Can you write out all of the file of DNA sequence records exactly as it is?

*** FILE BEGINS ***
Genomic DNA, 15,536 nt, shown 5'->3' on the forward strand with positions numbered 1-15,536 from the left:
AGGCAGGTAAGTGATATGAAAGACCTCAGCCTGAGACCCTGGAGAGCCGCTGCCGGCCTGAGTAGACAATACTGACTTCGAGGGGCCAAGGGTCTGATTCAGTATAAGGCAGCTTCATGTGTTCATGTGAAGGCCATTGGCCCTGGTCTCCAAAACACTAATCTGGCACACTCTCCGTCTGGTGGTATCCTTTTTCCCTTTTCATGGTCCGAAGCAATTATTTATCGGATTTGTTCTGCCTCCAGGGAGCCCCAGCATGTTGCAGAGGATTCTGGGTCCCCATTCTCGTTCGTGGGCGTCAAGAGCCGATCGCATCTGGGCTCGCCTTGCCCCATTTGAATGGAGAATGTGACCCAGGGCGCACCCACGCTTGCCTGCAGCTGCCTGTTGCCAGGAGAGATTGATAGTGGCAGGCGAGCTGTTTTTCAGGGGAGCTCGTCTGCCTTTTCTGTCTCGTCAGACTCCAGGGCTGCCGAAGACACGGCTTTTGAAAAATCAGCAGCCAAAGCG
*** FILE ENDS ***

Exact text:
Genomic DNA, 15,536 nt, shown 5'->3' on the forward strand with positions numbered 1-15,536 from the left:
AGGCAGGTAAGTGATATGAAAGACCTCAGCCTGAGACCCTGGAGAGCCGCTGCCGGCCTGAGTAGACAATACTGACTTCGAGGGGCCAAGGGTCTGATTCAGTATAAGGCAGCTTCATGTGTTCATGTGAAGGCCATTGGCCCTGGTCTCCAAAACACTAATCTGGCACACTCTCCGTCTGGTGGTATCCTTTTTCCCTTTTCATGGTCCGAAGCAATTATTTATCGGATTTGTTCTGCCTCCAGGGAGCCCCAGCATGTTGCAGAGGATTCTGGGTCCCCATTCTCGTTCGTGGGCGTCAAGAGCCGATCGCATCTGGGCTCGCCTTGCCCCATTTGAATGGAGAATGTGACCCAGGGCGCACCCACGCTTGCCTGCAGCTGCCTGTTGCCAGGAGAGATTGATAGTGGCAGGCGAGCTGTTTTTCAGGGGAGCTCGTCTGCCTTTTCTGTCTCGTCAGACTCCAGGGCTGCCGAAGACACGGCTTTTGAAAAATCAGCAGCCAAAGCG